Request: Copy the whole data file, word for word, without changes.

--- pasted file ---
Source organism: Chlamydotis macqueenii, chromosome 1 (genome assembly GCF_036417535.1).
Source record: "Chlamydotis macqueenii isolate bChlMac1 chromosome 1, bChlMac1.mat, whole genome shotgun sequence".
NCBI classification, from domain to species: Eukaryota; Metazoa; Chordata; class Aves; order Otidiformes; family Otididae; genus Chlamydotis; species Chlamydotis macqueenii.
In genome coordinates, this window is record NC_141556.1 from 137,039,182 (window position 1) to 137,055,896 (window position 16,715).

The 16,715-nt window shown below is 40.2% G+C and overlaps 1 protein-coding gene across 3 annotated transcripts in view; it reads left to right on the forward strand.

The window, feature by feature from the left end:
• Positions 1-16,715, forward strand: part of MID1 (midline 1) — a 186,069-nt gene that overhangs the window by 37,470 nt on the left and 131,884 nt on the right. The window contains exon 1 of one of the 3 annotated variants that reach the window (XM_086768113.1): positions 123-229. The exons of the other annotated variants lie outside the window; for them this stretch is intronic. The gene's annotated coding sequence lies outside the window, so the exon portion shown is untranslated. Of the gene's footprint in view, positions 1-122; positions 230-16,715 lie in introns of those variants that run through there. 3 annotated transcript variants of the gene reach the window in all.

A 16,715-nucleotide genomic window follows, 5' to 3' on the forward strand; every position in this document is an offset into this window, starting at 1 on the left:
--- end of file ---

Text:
Source organism: Chlamydotis macqueenii, chromosome 1 (genome assembly GCF_036417535.1).
Source record: "Chlamydotis macqueenii isolate bChlMac1 chromosome 1, bChlMac1.mat, whole genome shotgun sequence".
NCBI classification, from domain to species: Eukaryota; Metazoa; Chordata; class Aves; order Otidiformes; family Otididae; genus Chlamydotis; species Chlamydotis macqueenii.
In genome coordinates, this window is record NC_141556.1 from 137,039,182 (window position 1) to 137,055,896 (window position 16,715).

The 16,715-nt window shown below is 40.2% G+C and overlaps 1 protein-coding gene across 3 annotated transcripts in view; it reads left to right on the forward strand.

The window, feature by feature from the left end:
• Positions 1-16,715, forward strand: part of MID1 (midline 1) — a 186,069-nt gene that overhangs the window by 37,470 nt on the left and 131,884 nt on the right. The window contains exon 1 of one of the 3 annotated variants that reach the window (XM_086768113.1): positions 123-229. The exons of the other annotated variants lie outside the window; for them this stretch is intronic. The gene's annotated coding sequence lies outside the window, so the exon portion shown is untranslated. Of the gene's footprint in view, positions 1-122; positions 230-16,715 lie in introns of those variants that run through there. 3 annotated transcript variants of the gene reach the window in all.

A 16,715-nucleotide genomic window follows, 5' to 3' on the forward strand; every position in this document is an offset into this window, starting at 1 on the left: